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Sick of being undermined!

Discussion in 'Behaviour' started by LoopyFluff, Jan 6, 2011.

  1. bigkid

    bigkid New commenter

    I wonder if I qualify as a dinosaur. I wasn't named specifically but I wouldn't want to be overlooked.
    I think being a velociraptor would be quite cool. It would certainly improve classroom behaviour I think (although I think my delivery of the curriculum might suffer a little)
     
  2. Funny I'd say that the most disruptive environments required the most punitive regimes, I think you are muddling cause and effect. Also what research?
    Most of the 'modern positive ideas' suggested here are not modern and have been around in some form for many years.
    I've never observed one practising teacher or seen one piece of evidence that has convinces me that your 'modern positive ideas' work. In fact the only people who seem to swear by them are 'behavioural wallahs' who travel the country lining their own pockets on the back of fantasy.
    So - your ideas work do they? Perhaps you would like to furnish us with credible details of one school, just one, that has been turned around by using them?
     
  3. bigkid

    bigkid New commenter

    So what dinosaur are you Mr Leonard? For some reason I'm picturing a stegosaurus.
     
  4. Off the top of my head - a good one to start with might be 'The Motivated School' by Alan McLean - as summarised here..https://www.tes.co.uk/article.aspx?storycode=6014079
    From there, you could go on to look into Positive Assertive Discipline, consider the L and T context within which the pupils are operating, be genuinely reflective and be willing to look at new tactics within the context of what the research shows...as highlighted by some of the other posters.
     
  5. bigkid

    bigkid New commenter

    Very interesting article.
    I thought this paragraph
    "Teachers’ own capacity for responsible confidence shapes their teaching
    styles. Any discussion about pupil confidence must start with the
    conditions which affect teacher confidence. The capacity to build
    responsible confidence in pupils can only flourish in a culture of
    teacher autonomy. The less pressurised teachers feel, the more attuning
    their style will be. An over-pushy style, in contrast, is taken when
    teachers rigidly focus on the attainment agenda and, consequently,
    become less tuned into their pupils’ needs."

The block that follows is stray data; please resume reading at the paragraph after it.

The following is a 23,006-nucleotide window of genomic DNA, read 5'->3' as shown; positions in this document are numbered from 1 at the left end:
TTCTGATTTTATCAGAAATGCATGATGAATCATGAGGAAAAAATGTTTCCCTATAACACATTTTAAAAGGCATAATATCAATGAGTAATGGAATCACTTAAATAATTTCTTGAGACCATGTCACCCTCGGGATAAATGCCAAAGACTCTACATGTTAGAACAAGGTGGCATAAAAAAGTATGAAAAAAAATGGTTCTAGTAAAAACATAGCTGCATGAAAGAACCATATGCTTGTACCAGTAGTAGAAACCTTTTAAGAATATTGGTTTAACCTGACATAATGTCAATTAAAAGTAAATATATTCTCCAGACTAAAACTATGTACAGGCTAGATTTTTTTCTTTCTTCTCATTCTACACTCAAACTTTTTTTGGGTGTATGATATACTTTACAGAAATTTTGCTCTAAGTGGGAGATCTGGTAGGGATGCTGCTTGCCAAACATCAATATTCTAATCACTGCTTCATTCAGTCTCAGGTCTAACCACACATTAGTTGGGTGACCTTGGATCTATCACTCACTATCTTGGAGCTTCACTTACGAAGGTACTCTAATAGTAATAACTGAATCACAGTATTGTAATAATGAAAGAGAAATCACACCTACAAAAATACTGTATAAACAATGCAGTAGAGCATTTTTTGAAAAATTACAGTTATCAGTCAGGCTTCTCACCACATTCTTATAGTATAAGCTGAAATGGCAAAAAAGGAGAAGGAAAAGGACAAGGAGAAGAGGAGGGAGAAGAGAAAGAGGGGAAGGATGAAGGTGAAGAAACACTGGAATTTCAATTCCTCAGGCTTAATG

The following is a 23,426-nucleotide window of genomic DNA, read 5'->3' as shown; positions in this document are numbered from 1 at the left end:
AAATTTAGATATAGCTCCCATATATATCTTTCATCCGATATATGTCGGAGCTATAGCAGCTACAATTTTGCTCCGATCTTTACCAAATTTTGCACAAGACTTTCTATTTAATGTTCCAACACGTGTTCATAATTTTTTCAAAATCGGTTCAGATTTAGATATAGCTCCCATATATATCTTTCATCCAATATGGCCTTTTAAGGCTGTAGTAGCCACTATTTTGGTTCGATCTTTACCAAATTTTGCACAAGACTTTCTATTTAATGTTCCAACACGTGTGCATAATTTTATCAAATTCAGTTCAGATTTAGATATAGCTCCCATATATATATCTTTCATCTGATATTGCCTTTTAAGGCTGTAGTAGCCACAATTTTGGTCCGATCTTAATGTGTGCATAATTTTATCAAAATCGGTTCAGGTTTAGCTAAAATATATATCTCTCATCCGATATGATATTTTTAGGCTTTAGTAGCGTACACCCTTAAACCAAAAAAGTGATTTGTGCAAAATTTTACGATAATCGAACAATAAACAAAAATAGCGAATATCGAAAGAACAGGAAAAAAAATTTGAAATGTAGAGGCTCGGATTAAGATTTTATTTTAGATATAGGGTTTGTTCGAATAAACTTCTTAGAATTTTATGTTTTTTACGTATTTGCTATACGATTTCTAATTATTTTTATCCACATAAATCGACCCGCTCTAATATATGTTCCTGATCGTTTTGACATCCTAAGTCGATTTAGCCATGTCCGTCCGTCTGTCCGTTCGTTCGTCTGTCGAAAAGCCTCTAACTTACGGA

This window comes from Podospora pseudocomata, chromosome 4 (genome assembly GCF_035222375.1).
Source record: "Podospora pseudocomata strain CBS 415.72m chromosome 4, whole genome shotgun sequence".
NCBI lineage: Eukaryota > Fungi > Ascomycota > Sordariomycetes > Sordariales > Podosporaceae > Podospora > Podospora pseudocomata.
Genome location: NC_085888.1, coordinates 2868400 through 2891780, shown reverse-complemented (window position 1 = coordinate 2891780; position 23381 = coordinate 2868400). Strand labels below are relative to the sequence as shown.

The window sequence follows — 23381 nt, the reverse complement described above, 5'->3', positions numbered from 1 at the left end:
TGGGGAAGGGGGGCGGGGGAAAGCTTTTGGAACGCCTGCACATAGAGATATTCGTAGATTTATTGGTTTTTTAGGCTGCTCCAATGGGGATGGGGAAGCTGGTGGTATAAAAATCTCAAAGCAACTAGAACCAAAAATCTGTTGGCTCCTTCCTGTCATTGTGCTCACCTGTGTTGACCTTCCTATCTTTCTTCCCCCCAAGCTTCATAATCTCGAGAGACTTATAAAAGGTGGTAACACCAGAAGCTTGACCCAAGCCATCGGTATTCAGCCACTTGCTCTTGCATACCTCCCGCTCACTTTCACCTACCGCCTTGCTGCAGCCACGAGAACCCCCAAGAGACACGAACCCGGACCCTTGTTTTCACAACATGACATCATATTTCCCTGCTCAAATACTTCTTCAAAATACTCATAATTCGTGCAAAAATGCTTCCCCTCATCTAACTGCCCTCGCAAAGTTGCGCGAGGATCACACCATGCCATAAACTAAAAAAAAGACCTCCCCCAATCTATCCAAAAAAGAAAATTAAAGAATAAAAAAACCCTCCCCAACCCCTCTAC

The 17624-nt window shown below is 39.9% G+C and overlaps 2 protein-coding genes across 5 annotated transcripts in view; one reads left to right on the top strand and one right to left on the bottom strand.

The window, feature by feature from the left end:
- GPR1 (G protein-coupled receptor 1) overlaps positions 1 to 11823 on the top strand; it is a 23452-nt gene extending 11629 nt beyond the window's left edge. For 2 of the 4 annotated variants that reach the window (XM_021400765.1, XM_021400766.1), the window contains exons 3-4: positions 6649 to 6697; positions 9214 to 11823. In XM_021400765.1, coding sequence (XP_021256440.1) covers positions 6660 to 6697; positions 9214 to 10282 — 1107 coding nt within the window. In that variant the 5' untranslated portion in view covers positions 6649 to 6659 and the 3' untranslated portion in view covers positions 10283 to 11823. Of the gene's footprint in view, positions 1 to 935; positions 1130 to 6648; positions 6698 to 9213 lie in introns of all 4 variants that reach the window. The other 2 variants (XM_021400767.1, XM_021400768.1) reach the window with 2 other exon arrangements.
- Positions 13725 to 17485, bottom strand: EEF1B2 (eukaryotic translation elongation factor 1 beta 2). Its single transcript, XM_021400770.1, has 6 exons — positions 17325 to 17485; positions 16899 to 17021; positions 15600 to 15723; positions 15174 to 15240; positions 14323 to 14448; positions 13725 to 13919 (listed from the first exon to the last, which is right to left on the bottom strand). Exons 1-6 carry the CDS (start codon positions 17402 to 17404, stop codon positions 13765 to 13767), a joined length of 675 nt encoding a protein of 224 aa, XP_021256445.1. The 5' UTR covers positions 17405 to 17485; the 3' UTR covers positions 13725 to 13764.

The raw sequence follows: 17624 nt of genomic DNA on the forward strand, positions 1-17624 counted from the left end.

is a key one.
    Sadly in many schools teacher autonomy does not exist and teachers are told off if their results do not meet arbitrary targets. This is particularly ludicrous in KS3. Since the arrival of league tables and since OFSTED made results their main concern attainment is king and in my opinion this leads to risk averse pupils who want to be spoonfed everything in small bitesize easily memorised chunks and risk averse teachers that are only too willing to do so.
     
  6. A good what? What are you responding to?
    The article looks like all the usual rubbish, self-esteem, learning styles (although apparently called stances here) and independent learning.
    This is the stuff that's been in fashion for decades (and even longer in the US) and has got us into the mess we're in.
    What research? Why do people keep mentioning "research" without specifying what they are reeferring to?
     
  7. bigkid

    bigkid New commenter

    While I agree that learning styles are absolute drivel of the highest order self esteem and independent learning are important. Self esteem has a demonstrable effect on pupils willingness to engage and participate in lessons. Surely we want pupils with high rather than low self esteem. If I can do something that improves a pupils self esteem without sacrificing their learning or permitting them to behave poorly then I do so.
    Different people mean different things by independent learning. I mean pupils, having had a task explained to them and having been taught the necessary skills to attempt the task, doing so without needing further teacher input every 2 seconds. I try to insist that my pupils have a reasonable attempt at a task before asking for help. I want them to be able to use their brains without asking me how first. I require their questions/contributions to display some evidence of them having applied some brain activity to the question or matter at hand. I think these things are important and not "rubbish" at all.
     
  8. bigkid

    bigkid New commenter

    I think the research done by Carol Dweck is highly relevant when it comes to self-esteem and independent learning. It is also very good. I highly recommend it to you OA.
     

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